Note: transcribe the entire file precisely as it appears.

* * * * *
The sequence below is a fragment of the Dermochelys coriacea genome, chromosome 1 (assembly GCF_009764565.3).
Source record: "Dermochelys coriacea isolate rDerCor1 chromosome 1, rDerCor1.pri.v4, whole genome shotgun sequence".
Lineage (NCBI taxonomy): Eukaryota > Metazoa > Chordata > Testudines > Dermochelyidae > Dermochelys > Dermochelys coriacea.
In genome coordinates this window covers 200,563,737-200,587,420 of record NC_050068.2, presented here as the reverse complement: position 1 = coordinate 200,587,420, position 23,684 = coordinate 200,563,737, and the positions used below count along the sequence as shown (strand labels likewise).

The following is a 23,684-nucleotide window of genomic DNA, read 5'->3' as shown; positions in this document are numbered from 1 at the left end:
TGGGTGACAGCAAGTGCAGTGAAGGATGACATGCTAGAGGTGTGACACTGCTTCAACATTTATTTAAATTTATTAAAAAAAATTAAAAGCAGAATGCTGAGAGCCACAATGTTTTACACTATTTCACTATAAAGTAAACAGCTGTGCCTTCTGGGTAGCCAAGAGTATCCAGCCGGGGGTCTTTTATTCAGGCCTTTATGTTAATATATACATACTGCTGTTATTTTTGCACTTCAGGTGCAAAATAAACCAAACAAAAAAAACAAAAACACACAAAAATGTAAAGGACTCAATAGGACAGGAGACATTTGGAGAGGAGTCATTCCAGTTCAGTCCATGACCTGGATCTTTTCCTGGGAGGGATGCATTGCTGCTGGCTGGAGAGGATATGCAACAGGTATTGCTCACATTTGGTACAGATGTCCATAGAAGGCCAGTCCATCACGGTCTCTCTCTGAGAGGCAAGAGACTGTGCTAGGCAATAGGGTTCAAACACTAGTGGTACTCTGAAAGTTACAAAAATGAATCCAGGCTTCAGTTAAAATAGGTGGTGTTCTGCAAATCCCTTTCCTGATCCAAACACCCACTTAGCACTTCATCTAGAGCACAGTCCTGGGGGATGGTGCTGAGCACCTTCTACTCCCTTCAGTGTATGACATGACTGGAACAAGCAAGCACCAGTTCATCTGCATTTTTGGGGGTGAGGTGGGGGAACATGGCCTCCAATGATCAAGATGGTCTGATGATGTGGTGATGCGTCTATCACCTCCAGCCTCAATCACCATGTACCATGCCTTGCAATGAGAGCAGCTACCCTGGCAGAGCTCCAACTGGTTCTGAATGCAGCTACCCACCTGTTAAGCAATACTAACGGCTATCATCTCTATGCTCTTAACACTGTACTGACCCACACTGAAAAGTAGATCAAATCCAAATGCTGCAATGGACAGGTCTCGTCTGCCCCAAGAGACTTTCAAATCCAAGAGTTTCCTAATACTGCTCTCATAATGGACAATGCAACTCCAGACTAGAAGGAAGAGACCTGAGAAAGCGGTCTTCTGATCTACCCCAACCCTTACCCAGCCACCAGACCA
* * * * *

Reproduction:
The sequence below is a fragment of the Dermochelys coriacea genome, chromosome 1 (assembly GCF_009764565.3).
Source record: "Dermochelys coriacea isolate rDerCor1 chromosome 1, rDerCor1.pri.v4, whole genome shotgun sequence".
Lineage (NCBI taxonomy): Eukaryota > Metazoa > Chordata > Testudines > Dermochelyidae > Dermochelys > Dermochelys coriacea.
In genome coordinates this window covers 200,563,737-200,587,420 of record NC_050068.2, presented here as the reverse complement: position 1 = coordinate 200,587,420, position 23,684 = coordinate 200,563,737, and the positions used below count along the sequence as shown (strand labels likewise).

The following is a 23,684-nucleotide window of genomic DNA, read 5'->3' as shown; positions in this document are numbered from 1 at the left end:
TGGGTGACAGCAAGTGCAGTGAAGGATGACATGCTAGAGGTGTGACACTGCTTCAACATTTATTTAAATTTATTAAAAAAAATTAAAAGCAGAATGCTGAGAGCCACAATGTTTTACACTATTTCACTATAAAGTAAACAGCTGTGCCTTCTGGGTAGCCAAGAGTATCCAGCCGGGGGTCTTTTATTCAGGCCTTTATGTTAATATATACATACTGCTGTTATTTTTGCACTTCAGGTGCAAAATAAACCAAACAAAAAAAACAAAAACACACAAAAATGTAAAGGACTCAATAGGACAGGAGACATTTGGAGAGGAGTCATTCCAGTTCAGTCCATGACCTGGATCTTTTCCTGGGAGGGATGCATTGCTGCTGGCTGGAGAGGATATGCAACAGGTATTGCTCACATTTGGTACAGATGTCCATAGAAGGCCAGTCCATCACGGTCTCTCTCTGAGAGGCAAGAGACTGTGCTAGGCAATAGGGTTCAAACACTAGTGGTACTCTGAAAGTTACAAAAATGAATCCAGGCTTCAGTTAAAATAGGTGGTGTTCTGCAAATCCCTTTCCTGATCCAAACACCCACTTAGCACTTCATCTAGAGCACAGTCCTGGGGGATGGTGCTGAGCACCTTCTACTCCCTTCAGTGTATGACATGACTGGAACAAGCAAGCACCAGTTCATCTGCATTTTTGGGGGTGAGGTGGGGGAACATGGCCTCCAATGATCAAGATGGTCTGATGATGTGGTGATGCGTCTATCACCTCCAGCCTCAATCACCATGTACCATGCCTTGCAATGAGAGCAGCTACCCTGGCAGAGCTCCAACTGGTTCTGAATGCAGCTACCCACCTGTTAAGCAATACTAACGGCTATCATCTCTATGCTCTTAACACTGTACTGACCCACACTGAAAAGTAGATCAAATCCAAATGCTGCAATGGACAGGTCTCGTCTGCCCCAAGAGACTTTCAAATCCAAGAGTTTCCTAATACTGCTCTCATAATGGACAATGCAACTCCAGACTAGAAGGAAGAGACCTGAGAAAGCGGTCTTCTGATCTACCCCAACCCTTACCCAGCCACCAGACCA